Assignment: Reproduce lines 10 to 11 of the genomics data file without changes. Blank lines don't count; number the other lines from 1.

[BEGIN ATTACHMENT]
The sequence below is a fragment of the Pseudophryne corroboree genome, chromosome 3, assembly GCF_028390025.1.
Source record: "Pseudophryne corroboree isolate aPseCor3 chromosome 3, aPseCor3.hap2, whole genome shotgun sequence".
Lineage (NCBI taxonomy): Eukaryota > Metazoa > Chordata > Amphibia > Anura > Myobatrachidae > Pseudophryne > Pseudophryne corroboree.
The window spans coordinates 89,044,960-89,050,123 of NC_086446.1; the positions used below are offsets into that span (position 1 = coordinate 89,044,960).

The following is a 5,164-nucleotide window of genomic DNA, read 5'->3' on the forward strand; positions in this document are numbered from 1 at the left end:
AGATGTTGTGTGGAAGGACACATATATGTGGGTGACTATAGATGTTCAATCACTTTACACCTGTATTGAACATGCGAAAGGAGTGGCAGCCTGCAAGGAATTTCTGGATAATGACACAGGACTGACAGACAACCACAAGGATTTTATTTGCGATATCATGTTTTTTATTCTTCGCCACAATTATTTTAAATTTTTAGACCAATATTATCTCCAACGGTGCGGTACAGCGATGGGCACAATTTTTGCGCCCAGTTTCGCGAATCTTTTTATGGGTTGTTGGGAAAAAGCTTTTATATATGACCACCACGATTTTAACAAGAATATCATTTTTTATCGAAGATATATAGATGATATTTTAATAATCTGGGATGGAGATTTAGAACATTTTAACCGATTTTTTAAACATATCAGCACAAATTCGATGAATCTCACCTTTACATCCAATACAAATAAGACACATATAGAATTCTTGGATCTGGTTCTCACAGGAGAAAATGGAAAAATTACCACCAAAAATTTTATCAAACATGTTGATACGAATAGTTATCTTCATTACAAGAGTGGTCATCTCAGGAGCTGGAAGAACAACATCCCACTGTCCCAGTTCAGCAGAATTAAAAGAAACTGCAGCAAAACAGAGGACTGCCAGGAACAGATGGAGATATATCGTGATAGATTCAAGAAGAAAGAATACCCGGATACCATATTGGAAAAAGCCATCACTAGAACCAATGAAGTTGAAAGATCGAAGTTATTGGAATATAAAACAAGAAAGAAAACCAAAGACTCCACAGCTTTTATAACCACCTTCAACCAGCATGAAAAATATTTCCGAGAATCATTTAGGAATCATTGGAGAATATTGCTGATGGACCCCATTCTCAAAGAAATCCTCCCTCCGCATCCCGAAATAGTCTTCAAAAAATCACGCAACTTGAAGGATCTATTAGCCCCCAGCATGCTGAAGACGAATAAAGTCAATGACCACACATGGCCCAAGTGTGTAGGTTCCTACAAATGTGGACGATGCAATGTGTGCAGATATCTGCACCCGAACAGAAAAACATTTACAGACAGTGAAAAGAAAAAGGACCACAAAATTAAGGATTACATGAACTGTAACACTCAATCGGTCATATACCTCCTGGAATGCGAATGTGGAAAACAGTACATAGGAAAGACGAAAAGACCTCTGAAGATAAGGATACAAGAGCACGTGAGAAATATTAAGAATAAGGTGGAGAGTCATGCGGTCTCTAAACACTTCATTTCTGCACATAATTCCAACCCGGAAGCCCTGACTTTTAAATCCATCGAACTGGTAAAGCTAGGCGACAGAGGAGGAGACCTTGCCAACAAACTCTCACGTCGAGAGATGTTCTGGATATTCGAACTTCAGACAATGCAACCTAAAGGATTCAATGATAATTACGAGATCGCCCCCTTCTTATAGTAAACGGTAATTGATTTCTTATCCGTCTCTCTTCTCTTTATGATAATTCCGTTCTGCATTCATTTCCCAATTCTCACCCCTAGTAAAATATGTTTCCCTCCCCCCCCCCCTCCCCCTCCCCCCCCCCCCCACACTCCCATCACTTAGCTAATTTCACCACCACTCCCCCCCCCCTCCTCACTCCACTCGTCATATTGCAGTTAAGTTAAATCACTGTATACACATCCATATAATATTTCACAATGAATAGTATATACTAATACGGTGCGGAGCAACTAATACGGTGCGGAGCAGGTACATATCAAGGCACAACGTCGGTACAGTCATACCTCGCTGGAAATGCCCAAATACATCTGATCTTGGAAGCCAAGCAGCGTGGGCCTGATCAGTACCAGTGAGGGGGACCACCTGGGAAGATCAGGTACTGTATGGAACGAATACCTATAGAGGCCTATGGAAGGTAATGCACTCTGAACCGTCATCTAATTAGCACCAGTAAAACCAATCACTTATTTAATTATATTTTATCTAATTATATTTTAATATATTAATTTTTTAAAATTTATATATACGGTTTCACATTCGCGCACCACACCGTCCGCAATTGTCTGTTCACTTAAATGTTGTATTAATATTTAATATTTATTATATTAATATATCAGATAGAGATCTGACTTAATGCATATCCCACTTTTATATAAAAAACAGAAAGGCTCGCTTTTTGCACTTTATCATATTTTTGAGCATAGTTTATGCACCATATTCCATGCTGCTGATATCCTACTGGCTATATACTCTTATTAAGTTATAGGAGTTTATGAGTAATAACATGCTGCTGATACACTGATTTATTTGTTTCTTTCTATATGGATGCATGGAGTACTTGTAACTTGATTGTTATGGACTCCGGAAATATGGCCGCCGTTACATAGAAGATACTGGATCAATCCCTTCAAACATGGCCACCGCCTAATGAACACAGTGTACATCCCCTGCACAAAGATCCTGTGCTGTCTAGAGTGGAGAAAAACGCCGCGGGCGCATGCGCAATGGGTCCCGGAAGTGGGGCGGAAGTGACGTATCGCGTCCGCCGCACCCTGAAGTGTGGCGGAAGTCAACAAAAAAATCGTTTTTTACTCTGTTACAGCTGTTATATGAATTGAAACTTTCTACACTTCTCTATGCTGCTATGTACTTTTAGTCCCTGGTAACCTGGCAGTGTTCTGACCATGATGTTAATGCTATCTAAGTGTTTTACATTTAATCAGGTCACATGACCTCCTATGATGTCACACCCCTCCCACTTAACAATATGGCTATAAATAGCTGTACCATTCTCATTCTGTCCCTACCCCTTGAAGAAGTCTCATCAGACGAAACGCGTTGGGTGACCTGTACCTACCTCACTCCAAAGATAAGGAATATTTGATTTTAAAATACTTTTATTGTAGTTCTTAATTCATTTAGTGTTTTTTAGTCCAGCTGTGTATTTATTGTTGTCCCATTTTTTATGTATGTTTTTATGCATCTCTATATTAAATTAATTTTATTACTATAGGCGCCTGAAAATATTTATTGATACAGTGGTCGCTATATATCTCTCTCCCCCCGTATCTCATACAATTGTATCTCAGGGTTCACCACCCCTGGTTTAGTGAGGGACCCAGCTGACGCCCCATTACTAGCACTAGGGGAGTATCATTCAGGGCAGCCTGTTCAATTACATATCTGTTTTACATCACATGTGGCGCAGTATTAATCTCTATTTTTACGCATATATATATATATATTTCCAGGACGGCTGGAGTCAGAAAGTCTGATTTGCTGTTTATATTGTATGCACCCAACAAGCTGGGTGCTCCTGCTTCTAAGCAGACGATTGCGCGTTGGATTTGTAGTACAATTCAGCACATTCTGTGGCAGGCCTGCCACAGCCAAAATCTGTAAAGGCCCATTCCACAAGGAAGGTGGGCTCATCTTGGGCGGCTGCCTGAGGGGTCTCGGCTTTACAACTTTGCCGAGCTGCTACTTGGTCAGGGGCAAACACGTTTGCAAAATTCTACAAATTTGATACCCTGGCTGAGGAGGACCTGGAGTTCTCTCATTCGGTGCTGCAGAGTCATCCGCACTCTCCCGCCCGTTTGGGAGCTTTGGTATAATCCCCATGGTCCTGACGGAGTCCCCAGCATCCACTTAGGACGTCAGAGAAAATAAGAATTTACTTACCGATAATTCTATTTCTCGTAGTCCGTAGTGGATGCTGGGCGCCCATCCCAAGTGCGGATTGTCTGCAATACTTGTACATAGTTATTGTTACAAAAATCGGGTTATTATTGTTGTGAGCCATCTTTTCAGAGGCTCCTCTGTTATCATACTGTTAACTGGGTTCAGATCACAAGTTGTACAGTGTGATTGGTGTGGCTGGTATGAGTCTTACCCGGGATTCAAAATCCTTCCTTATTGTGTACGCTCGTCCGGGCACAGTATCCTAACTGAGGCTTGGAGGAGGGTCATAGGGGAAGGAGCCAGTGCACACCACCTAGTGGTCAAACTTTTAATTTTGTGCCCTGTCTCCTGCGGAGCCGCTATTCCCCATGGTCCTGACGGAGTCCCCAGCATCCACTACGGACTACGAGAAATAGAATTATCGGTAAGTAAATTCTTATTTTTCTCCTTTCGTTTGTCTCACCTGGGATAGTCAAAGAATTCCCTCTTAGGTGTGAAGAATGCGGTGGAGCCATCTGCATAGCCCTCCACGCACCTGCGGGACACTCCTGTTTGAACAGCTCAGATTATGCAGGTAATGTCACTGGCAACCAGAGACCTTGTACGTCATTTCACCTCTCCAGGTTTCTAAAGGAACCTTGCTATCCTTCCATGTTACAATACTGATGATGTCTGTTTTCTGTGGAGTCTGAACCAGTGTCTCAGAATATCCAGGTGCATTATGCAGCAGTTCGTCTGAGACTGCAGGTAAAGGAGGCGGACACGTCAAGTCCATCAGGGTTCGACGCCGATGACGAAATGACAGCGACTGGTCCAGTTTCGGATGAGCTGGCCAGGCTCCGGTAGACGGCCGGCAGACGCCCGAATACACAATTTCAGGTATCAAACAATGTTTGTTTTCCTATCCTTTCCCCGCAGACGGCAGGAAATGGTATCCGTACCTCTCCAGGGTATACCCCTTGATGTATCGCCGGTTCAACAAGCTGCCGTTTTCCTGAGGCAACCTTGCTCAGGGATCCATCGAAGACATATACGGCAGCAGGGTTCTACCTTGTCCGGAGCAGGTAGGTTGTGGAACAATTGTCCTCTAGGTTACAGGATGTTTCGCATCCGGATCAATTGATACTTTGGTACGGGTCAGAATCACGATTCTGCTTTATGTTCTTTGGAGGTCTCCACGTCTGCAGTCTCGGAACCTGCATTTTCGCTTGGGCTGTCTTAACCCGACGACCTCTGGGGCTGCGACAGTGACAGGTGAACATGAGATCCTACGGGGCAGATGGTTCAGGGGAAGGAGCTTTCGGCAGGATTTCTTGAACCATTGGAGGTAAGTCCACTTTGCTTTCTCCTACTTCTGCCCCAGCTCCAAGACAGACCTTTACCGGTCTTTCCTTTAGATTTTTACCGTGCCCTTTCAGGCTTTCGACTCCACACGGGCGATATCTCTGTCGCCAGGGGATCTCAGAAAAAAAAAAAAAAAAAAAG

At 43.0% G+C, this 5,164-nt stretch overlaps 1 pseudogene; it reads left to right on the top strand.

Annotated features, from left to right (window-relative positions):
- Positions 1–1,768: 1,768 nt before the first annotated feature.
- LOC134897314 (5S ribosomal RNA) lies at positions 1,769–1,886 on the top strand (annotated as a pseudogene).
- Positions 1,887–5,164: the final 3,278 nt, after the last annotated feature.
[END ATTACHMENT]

- LOC134897314 (5S ribosomal RNA) lies at positions 1,769–1,886 on the top strand (annotated as a pseudogene).
- Positions 1,887–5,164: the final 3,278 nt, after the last annotated feature.